onboard to star and direct, Universal green-lit the movie in September 2006.
Five months later cameras started rolling in Tigerville, S.C., 45 miles from my
hometown. A few weeks ago I saw the completed movie for the first time. For me
it is the proverbial dream come true. The original magic of Johnny Blood
survived the sausage-maker Hollywood development process, and that's a miracle.
Credit Clooney, who understands Johnny Blood as well as I do, and who has a
teeny bit of clout.
We were all
perplexed, though, to learn that the NFL refused to let Universal use the name
of the Duluth Eskimos in the film. Why? Because there's drinking in the movie.
"Oh, they don't drink in the NFL," said Clooney. "I couldn't
believe it. I think I was watching a Bud commercial [when I heard]." He
probably saw it during an NFL game. As a result, the Duluth Eskimos are out of
the movie and the Duluth Bulldogs are in. The Duluth Bulldogs? As a former
fact-checker, I'm disappointed.
Last April, I took
my mom and dad to visit the set in Charlotte. Clooney was shooting a game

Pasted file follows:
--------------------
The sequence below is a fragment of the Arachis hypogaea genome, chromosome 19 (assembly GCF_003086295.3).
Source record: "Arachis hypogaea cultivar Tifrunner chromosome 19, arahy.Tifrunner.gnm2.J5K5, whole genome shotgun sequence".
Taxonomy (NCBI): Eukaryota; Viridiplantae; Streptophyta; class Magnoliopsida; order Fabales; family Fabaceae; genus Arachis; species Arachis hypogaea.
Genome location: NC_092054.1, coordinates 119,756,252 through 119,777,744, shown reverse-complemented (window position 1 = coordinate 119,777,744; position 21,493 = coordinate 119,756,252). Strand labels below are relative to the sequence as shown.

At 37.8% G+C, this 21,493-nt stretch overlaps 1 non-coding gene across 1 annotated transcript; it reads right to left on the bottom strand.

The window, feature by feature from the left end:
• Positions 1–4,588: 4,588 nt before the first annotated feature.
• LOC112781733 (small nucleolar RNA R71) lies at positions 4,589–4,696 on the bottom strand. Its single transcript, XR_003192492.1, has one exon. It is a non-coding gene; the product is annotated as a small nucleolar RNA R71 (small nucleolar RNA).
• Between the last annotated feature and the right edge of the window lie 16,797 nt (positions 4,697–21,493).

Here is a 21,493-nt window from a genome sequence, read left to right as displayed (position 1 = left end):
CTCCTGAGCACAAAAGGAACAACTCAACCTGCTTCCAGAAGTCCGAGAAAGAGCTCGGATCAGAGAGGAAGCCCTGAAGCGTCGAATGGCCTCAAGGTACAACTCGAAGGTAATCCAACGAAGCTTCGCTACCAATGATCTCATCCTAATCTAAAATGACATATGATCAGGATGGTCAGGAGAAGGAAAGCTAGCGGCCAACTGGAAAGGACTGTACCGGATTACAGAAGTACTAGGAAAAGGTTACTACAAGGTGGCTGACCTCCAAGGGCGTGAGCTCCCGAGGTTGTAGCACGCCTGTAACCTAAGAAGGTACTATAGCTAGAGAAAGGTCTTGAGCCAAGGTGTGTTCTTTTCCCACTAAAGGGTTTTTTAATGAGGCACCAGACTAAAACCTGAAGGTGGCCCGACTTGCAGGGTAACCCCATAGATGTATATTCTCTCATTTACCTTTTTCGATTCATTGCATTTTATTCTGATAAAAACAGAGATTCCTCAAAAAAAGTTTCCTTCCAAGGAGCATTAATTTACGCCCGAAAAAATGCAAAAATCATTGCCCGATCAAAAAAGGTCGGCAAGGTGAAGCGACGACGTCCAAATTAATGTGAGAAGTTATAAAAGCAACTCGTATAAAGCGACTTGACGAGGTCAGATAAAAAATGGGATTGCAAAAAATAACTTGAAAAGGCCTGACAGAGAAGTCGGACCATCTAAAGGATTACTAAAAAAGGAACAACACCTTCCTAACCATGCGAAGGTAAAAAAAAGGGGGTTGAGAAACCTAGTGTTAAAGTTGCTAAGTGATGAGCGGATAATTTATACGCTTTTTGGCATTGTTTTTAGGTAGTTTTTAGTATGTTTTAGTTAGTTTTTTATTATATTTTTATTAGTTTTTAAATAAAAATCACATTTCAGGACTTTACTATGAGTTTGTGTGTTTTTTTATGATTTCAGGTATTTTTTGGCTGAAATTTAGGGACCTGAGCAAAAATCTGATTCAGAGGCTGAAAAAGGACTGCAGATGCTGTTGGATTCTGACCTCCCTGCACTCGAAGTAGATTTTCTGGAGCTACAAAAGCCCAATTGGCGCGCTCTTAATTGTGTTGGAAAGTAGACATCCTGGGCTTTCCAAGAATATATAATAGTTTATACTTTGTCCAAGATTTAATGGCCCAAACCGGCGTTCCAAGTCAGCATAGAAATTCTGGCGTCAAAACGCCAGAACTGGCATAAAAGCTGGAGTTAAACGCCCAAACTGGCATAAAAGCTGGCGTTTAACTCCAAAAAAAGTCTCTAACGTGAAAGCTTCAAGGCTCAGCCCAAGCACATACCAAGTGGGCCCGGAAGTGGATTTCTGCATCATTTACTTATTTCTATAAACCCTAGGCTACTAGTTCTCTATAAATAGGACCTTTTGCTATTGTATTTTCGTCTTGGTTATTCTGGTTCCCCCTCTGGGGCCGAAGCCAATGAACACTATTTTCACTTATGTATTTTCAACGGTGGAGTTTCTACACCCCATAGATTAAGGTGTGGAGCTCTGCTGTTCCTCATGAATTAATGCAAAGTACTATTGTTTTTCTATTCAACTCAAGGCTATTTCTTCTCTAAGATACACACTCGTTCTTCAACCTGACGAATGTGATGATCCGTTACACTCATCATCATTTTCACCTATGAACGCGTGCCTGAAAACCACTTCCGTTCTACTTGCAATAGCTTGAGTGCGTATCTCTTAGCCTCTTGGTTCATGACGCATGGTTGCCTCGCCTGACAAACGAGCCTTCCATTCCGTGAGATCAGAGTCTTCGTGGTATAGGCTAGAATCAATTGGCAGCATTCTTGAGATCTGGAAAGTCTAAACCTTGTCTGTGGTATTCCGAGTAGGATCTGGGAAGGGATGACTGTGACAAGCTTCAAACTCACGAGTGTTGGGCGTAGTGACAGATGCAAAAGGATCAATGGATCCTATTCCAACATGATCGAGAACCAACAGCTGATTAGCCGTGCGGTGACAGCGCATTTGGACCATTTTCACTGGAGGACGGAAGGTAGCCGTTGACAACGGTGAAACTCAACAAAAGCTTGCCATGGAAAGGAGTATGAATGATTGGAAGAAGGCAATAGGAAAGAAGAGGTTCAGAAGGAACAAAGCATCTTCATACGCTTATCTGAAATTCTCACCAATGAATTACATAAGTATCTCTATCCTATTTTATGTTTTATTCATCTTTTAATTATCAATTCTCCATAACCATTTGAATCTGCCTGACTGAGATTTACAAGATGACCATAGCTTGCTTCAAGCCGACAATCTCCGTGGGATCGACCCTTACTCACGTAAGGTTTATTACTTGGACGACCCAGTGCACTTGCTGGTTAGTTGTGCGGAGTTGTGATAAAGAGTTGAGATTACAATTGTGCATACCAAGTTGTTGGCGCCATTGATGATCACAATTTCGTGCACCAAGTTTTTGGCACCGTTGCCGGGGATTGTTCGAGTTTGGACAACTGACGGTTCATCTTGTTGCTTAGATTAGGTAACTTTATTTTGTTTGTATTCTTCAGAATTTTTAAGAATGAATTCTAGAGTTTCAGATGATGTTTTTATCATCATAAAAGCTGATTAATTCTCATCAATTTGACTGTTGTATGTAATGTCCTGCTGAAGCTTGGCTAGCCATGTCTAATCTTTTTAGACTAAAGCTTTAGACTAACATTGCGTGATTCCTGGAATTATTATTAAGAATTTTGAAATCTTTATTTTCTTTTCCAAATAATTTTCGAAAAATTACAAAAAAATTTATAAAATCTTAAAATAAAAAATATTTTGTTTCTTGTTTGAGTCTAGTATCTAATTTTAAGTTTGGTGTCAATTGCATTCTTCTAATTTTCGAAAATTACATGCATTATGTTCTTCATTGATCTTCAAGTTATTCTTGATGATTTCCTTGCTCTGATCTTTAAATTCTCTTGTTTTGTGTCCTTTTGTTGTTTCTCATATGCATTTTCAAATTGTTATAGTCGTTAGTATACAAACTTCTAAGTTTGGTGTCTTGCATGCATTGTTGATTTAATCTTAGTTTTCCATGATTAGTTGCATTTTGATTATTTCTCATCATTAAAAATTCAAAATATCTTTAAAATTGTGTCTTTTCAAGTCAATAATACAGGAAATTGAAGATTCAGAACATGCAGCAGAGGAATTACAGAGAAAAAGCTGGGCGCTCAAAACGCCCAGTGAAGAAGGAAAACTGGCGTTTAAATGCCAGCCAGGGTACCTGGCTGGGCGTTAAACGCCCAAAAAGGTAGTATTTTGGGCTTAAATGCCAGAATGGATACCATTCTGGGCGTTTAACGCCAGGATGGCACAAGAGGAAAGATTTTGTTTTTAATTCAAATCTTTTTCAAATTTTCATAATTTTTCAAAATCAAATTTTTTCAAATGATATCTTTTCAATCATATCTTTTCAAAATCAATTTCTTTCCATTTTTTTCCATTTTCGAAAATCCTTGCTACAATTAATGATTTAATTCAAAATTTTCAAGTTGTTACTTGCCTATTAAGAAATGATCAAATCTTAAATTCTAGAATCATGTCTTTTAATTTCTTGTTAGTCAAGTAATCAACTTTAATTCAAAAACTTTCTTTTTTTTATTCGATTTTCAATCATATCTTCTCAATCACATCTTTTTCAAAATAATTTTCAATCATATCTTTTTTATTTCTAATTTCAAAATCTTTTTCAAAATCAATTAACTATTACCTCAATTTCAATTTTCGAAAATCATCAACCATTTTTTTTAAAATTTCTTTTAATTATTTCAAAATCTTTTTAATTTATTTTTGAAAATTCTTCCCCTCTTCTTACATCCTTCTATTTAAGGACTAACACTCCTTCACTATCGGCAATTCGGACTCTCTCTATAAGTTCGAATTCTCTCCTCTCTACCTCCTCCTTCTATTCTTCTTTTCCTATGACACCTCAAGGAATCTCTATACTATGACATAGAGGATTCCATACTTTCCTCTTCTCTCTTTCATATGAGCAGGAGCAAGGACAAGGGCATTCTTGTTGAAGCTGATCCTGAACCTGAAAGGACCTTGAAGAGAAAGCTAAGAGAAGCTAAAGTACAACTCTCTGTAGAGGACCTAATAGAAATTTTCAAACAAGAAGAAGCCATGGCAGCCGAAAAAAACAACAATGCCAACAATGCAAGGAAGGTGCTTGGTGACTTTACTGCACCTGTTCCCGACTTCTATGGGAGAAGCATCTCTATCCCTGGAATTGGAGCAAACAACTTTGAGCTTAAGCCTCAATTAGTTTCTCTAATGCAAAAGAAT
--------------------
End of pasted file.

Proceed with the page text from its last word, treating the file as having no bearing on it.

sequence in which 22 players were covered head to toe in mud. All you could see
were the whites of their eyes, and my 82-year-old mother kept tugging my sleeve
and asking, "Which one is George Clooney?" It was a surreal moment:
Johnny Blood, who'd been living in my head for 20 years, was coming to life.
Watching the scene, I realized that football and Hollywood aren't so different.
Great performers and magnetic personalities always find an audience, on film or
in the muck of a rain-soaked field. I'm glad Johnny finally found his.
NOW AT SI.COM
Your one stop for offbeat humor and the wackiest sports stories and links,
including Hot Clicks and the Daily List, is SI.com/extramustard.